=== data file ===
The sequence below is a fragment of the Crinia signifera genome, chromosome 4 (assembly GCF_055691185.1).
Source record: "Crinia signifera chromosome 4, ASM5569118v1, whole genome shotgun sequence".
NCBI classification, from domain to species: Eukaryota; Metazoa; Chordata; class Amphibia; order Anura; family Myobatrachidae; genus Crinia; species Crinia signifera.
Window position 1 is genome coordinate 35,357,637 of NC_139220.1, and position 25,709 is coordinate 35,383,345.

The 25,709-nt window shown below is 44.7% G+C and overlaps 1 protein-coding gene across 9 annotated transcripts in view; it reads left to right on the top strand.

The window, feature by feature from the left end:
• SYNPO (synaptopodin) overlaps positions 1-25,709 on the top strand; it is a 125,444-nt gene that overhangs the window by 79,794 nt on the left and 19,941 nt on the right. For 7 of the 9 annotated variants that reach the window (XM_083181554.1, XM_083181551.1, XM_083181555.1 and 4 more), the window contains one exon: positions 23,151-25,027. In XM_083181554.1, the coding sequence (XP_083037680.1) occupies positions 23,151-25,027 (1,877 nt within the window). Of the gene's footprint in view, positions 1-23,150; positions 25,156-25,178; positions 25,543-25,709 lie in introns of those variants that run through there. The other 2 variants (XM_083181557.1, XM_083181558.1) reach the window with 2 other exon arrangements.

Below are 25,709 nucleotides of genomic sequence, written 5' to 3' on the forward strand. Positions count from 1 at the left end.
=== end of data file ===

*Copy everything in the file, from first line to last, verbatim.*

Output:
The sequence below is a fragment of the Crinia signifera genome, chromosome 4 (assembly GCF_055691185.1).
Source record: "Crinia signifera chromosome 4, ASM5569118v1, whole genome shotgun sequence".
NCBI classification, from domain to species: Eukaryota; Metazoa; Chordata; class Amphibia; order Anura; family Myobatrachidae; genus Crinia; species Crinia signifera.
Window position 1 is genome coordinate 35,357,637 of NC_139220.1, and position 25,709 is coordinate 35,383,345.

The 25,709-nt window shown below is 44.7% G+C and overlaps 1 protein-coding gene across 9 annotated transcripts in view; it reads left to right on the top strand.

The window, feature by feature from the left end:
• SYNPO (synaptopodin) overlaps positions 1-25,709 on the top strand; it is a 125,444-nt gene that overhangs the window by 79,794 nt on the left and 19,941 nt on the right. For 7 of the 9 annotated variants that reach the window (XM_083181554.1, XM_083181551.1, XM_083181555.1 and 4 more), the window contains one exon: positions 23,151-25,027. In XM_083181554.1, the coding sequence (XP_083037680.1) occupies positions 23,151-25,027 (1,877 nt within the window). Of the gene's footprint in view, positions 1-23,150; positions 25,156-25,178; positions 25,543-25,709 lie in introns of those variants that run through there. The other 2 variants (XM_083181557.1, XM_083181558.1) reach the window with 2 other exon arrangements.

Below are 25,709 nucleotides of genomic sequence, written 5' to 3' on the forward strand. Positions count from 1 at the left end.